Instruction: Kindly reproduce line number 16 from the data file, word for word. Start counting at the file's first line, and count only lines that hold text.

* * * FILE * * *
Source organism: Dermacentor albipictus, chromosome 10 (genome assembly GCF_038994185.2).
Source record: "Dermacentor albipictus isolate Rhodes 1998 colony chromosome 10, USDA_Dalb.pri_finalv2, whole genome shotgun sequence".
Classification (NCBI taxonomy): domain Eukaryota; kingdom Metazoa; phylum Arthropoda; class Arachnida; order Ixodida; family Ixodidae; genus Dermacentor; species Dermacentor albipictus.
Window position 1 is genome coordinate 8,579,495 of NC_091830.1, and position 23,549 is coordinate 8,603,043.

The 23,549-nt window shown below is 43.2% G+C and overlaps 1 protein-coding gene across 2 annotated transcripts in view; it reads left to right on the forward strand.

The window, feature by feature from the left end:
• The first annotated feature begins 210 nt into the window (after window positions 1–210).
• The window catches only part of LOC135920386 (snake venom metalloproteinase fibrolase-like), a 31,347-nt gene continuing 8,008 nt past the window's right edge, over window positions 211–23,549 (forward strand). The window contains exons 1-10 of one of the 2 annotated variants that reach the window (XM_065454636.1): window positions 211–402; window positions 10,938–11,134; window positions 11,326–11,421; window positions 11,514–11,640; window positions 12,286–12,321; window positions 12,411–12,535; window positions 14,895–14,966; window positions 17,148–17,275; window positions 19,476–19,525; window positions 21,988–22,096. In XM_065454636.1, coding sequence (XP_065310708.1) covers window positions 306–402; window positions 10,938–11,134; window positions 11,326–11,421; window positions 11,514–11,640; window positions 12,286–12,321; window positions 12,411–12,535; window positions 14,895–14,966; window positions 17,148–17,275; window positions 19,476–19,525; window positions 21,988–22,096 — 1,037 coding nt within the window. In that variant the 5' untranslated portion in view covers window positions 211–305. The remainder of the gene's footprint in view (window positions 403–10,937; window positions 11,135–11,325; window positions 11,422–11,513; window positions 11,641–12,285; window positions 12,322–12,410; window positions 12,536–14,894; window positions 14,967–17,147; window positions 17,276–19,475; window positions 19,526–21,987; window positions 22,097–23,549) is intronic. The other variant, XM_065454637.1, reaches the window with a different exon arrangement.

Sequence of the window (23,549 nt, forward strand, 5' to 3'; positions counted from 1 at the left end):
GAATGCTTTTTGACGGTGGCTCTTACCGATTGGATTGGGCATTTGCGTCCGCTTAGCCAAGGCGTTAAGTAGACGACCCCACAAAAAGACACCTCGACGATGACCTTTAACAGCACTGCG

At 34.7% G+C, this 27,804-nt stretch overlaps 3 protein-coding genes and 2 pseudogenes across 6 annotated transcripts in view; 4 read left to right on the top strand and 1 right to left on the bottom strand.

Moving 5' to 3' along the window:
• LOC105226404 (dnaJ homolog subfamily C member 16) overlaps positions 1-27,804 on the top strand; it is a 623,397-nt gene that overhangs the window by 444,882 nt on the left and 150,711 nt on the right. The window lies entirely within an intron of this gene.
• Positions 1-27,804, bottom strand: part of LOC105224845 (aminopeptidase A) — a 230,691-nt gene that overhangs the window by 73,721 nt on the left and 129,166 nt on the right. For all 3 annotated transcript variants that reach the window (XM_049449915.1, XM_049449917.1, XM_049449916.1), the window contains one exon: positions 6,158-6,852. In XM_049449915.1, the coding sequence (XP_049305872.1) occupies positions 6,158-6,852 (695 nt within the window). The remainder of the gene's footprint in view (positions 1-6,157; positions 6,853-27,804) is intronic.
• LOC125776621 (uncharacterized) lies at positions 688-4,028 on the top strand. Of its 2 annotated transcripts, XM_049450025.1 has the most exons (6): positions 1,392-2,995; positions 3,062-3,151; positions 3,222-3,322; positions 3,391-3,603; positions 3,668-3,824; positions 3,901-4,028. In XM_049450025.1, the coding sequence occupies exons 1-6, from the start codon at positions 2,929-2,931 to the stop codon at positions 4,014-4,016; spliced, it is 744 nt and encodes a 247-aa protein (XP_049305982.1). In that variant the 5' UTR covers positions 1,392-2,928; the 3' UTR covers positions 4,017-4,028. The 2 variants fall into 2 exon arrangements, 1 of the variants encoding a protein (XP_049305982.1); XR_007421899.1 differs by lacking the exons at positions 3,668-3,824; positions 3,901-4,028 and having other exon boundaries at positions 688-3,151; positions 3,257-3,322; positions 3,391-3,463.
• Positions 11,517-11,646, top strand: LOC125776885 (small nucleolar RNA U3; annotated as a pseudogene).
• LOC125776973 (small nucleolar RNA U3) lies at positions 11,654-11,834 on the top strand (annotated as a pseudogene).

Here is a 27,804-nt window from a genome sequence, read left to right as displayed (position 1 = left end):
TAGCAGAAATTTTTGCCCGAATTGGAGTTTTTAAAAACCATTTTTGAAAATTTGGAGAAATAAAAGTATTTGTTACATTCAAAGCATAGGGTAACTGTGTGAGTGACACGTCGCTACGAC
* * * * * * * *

• Positions 11,517-11,646, top strand: LOC125776885 (small nucleolar RNA U3; annotated as a pseudogene).